And that was before there was "sustainable development". Self-anointed moral leader, Europe, has decided to become the global poster boy for green policy. The past belongs to Fossil fuels; the future belongs to renewable energy -- from the wind and sun ("our sisters", as Pope Francis wrote in his encyclic Laudato si'). Energy transformation — essentially electric energy — has taken on gigantic proportions in Europe. Thanks to the Energiewende, in Germany the average family is now paying more than twice as much for its electricity (per kW/h) as in the US. France, the happy owner of an extraordinary nuclear production capacity, which for decades was its only substantial competitive advantage has decided to reduce the role of nuclear energy in its production of electricity from 75% to 50%, under the guidance of Minister Nicolas Hulot (by education photographer and beach guardian).
There is also the exemplary instance of Belgium. Belgium's federal government has just decided to close all its seven nuclear reactors by 2025. Eight years! The beauty of it is that nobody knows, at this stage, how Belgium is going to replace its nuclear reactors. There seem to be two options: building gas plants or blotting Belgium's land and sea with wind turbines. The first option is anathema to the Greens and the Left in general, as Belgium would then be emitting more CO2than now. Or, second, the wind option, which would mean that in ten years Belgian electricity will be at least twice as expensive as now. Millions would be condemned to energy poverty, meaning they would have to live partly in cold and darkness, as is already the situation in Germany.
The whole concept of "energy transition" is based on the science of the UN Intergovernmental Panel on Climate Change (IPCC), which states in report after report that the Earth is warming because of the human emission of CO2. European politicians regard the IPCC as a scientific body, and the IPCC defines itself as a scientific body, although in reality, unsurprisingly, it is a purely political body. In composition, competence or functioning, there is not a shred of science in the IPCC.
Yet, when the IPCC publishes a report, it is in Europe as if Science had spoken. In the name of this "science", European politicians are extracting from their people trillions in additional taxes, building pyramids of new regulations and inflicting prohibitions in each and every sphere of human activity. Moreover, they stipulated in the 2015 the Paris Accord, that from then on, the West would also finance the "energy transition" of the rest of the world, via the "Green Fund": intending to donate $100 billion per year, from the Western taxpayer to whole world (including China).
US President Donald Trump said on June 1st that enough was enough. Europeans want to build International Socialism in the name of Science? Very well, but no thank you, we are not interested. In Europe, this decision caused the vilification of Trump as archvillian (until then he had been regarded by the glitterati of the EU as nothing more than a buffoon). It is now common in the highest spheres of European politics publicly to insult the US president: "He is a climate terrorist. Millions of people will die because of such behavior", wrote the Belgian expert Damien Ernst on October 31, after President Trump welcomed the increase in US coal production.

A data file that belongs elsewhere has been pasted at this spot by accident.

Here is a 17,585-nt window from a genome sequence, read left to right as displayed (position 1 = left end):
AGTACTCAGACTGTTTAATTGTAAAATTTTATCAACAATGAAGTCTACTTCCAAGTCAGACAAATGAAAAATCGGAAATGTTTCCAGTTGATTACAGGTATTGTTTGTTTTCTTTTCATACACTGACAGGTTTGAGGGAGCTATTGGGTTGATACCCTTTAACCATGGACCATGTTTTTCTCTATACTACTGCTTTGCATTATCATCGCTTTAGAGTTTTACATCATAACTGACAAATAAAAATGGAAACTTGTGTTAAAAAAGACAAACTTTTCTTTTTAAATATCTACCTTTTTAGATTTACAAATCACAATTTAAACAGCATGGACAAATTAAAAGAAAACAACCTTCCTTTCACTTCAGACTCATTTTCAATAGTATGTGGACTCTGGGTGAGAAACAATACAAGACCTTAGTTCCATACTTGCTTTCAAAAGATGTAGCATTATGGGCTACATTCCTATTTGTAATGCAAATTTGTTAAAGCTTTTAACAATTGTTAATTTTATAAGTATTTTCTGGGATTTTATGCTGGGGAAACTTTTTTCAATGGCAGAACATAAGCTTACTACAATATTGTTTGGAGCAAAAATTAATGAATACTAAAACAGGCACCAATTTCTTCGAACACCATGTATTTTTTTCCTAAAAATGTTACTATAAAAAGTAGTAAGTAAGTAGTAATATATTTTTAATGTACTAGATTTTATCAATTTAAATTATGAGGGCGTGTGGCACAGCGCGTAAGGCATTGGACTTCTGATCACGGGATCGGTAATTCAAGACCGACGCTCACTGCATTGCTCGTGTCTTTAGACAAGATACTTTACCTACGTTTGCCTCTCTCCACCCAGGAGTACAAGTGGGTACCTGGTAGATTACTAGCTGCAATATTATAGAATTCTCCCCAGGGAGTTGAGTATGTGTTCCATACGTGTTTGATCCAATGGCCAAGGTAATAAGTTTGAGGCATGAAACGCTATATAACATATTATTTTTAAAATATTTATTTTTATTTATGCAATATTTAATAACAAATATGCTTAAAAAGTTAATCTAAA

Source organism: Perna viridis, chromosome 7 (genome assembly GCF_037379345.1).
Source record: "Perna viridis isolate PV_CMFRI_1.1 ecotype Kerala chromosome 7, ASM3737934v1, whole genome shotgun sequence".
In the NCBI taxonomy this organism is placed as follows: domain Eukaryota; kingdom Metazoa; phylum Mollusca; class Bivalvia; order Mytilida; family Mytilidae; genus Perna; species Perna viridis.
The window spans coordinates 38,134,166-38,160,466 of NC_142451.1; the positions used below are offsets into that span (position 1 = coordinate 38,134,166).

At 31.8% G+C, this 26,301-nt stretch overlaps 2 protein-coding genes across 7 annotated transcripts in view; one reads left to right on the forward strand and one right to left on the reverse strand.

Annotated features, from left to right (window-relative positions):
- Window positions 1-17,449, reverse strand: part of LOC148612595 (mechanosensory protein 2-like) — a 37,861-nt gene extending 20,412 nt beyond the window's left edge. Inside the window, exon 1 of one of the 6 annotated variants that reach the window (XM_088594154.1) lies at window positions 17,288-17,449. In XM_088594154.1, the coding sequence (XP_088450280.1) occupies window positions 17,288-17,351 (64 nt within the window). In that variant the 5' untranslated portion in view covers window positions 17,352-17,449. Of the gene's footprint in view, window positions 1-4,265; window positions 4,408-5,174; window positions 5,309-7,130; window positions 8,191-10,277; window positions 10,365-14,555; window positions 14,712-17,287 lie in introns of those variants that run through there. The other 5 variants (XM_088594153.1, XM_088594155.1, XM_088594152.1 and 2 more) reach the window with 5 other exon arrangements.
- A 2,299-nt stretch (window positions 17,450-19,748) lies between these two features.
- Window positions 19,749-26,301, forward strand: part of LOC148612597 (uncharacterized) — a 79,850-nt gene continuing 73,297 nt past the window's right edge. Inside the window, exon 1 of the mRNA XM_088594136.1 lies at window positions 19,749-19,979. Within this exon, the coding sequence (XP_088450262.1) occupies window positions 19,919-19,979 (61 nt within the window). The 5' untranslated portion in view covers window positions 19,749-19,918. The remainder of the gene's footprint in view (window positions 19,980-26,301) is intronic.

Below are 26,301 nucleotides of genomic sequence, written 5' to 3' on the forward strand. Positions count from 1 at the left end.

The US president may be an arch-villain in Western Europe, but in Central Europe, he is a superhero. For years, Central European countries have respectfully disagreed with the Green millenarianism of the EU. Still catching up after 50 years of communism, they do not have the financial means for the "energy transition". They see no rational reason to exchange their cheap electricity for the most expensive electricity on Earth, with no measurable impact whatsoever on "climate". Before Trump, they felt alone, and weak in front of the economic (and moral) supremacy of Germany. Now, they know they are not alone.
Of course, the European press still considers Trump to be a cosmic anomaly. They hope that a post-Trump America will come back to the greatest embezzlement in the history of mankind — the Paris Accord, in which Western countries transfer vast amounts of their taxpayers' wealth to poorer countries in exchange for promises that they will supposedly address their carbon-emission problems in 25 years. This is wishful thinking. Climate and energy are probably the only subjects on which Trump and the Republicans agreed from the beginning. The exit of the Paris Accord is not the isolated act of an unbalanced person, it is only one of the many closely aligned rulings, nominations and deregulation making a moderate energy policy which does not demonize fossil fuels and is open to "renewable" (intermittent) energies as long as they are economical. If the trend persists, in 10 years' time the electricity in countries such as Germany and Belgium will be at least four times as expensive as in the US. And all, ironically, in the name of "sustainable development". No ideologically-based "science" could survive such realities; it is only a question of time.
On mass-migration, environmentalism as on many other subjects — such as gender or family values — the divide between Western and Central Europe has deepened into an abyss, aggravated by the arrogance of EU bureaucrats convinced of their own moral superiority. The European Union is a "Union" no more, and the convergence between Central Europe and the US is a new and massive geopolitical fact.
Drieu Godefridi, a classical-liberal Belgian author, is the founder of the l'Institut Hayek in Brussels. He has a PhD in Philosophy from the Sorbonne in Paris and also heads investments in European companies.